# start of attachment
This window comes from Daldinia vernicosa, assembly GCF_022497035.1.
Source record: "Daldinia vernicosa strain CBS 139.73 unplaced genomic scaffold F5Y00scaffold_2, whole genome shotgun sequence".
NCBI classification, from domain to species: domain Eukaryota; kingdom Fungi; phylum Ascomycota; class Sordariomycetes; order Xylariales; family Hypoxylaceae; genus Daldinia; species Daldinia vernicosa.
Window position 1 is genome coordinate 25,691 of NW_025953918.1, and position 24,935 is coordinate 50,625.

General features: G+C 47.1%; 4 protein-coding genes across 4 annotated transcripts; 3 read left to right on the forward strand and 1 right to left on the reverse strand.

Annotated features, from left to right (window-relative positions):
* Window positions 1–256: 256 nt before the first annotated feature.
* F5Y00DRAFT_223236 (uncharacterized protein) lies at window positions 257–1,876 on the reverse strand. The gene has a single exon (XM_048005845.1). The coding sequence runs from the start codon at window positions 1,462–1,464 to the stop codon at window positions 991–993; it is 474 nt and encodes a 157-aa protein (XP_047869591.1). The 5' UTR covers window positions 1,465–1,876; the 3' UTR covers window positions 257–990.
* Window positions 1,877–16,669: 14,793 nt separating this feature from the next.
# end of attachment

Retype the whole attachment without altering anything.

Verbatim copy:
This window comes from Daldinia vernicosa, assembly GCF_022497035.1.
Source record: "Daldinia vernicosa strain CBS 139.73 unplaced genomic scaffold F5Y00scaffold_2, whole genome shotgun sequence".
NCBI classification, from domain to species: domain Eukaryota; kingdom Fungi; phylum Ascomycota; class Sordariomycetes; order Xylariales; family Hypoxylaceae; genus Daldinia; species Daldinia vernicosa.
Window position 1 is genome coordinate 25,691 of NW_025953918.1, and position 24,935 is coordinate 50,625.

General features: G+C 47.1%; 4 protein-coding genes across 4 annotated transcripts; 3 read left to right on the forward strand and 1 right to left on the reverse strand.

Annotated features, from left to right (window-relative positions):
* Window positions 1–256: 256 nt before the first annotated feature.
* F5Y00DRAFT_223236 (uncharacterized protein) lies at window positions 257–1,876 on the reverse strand. The gene has a single exon (XM_048005845.1). The coding sequence runs from the start codon at window positions 1,462–1,464 to the stop codon at window positions 991–993; it is 474 nt and encodes a 157-aa protein (XP_047869591.1). The 5' UTR covers window positions 1,465–1,876; the 3' UTR covers window positions 257–990.
* Window positions 1,877–16,669: 14,793 nt separating this feature from the next.